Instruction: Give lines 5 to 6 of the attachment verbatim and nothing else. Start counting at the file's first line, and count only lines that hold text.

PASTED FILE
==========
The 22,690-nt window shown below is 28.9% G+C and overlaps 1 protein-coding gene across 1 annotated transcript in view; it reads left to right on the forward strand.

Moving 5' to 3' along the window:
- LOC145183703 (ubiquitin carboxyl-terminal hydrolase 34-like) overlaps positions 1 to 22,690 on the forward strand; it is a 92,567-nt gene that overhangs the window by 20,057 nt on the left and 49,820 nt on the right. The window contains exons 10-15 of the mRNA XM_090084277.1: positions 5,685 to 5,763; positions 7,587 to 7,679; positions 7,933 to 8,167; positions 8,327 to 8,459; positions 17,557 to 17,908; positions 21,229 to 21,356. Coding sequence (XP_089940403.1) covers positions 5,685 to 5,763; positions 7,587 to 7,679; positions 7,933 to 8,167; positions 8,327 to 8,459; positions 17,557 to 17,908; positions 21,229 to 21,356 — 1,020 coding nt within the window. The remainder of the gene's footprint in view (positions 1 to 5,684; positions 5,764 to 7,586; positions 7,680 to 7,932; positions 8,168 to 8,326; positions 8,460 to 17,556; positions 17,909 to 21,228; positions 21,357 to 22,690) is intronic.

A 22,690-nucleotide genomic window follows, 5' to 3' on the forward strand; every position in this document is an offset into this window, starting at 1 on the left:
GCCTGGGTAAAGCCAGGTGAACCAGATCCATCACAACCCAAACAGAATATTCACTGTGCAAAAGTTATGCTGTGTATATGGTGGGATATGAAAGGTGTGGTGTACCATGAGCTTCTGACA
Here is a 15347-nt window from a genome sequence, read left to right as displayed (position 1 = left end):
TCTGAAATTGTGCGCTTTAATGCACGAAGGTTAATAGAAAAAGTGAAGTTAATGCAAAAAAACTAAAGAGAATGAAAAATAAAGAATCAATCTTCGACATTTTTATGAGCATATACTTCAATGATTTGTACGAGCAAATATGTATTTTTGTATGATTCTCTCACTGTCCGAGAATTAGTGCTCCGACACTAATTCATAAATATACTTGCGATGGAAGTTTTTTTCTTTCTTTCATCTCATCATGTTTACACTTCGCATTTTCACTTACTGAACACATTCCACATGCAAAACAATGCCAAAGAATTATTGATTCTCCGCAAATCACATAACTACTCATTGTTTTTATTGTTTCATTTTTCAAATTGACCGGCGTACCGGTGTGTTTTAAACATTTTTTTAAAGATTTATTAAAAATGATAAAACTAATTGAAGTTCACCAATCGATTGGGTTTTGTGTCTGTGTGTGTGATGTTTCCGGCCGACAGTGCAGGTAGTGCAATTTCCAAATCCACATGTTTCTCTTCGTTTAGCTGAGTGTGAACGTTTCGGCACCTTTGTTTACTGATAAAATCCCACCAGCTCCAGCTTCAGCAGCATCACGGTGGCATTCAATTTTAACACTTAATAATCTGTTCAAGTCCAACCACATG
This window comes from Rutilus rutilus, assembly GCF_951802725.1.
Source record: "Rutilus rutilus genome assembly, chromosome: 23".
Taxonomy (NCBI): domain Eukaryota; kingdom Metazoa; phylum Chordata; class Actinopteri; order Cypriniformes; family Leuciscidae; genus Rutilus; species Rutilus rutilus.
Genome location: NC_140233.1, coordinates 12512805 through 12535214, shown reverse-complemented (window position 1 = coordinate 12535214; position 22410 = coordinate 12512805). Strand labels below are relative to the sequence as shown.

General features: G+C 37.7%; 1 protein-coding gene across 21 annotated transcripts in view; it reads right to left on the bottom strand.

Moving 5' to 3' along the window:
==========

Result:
GCCTGGGTAAAGCCAGGTGAACCAGATCCATCACAACCCAAACAGAATATTCACTGTGCAAAAGTTATGCTGTGTATATGGTGGGATATGAAAGGTGTGGTGTACCATGAGCTTCTGACA
Here is a 15347-nt window from a genome sequence, read left to right as displayed (position 1 = left end):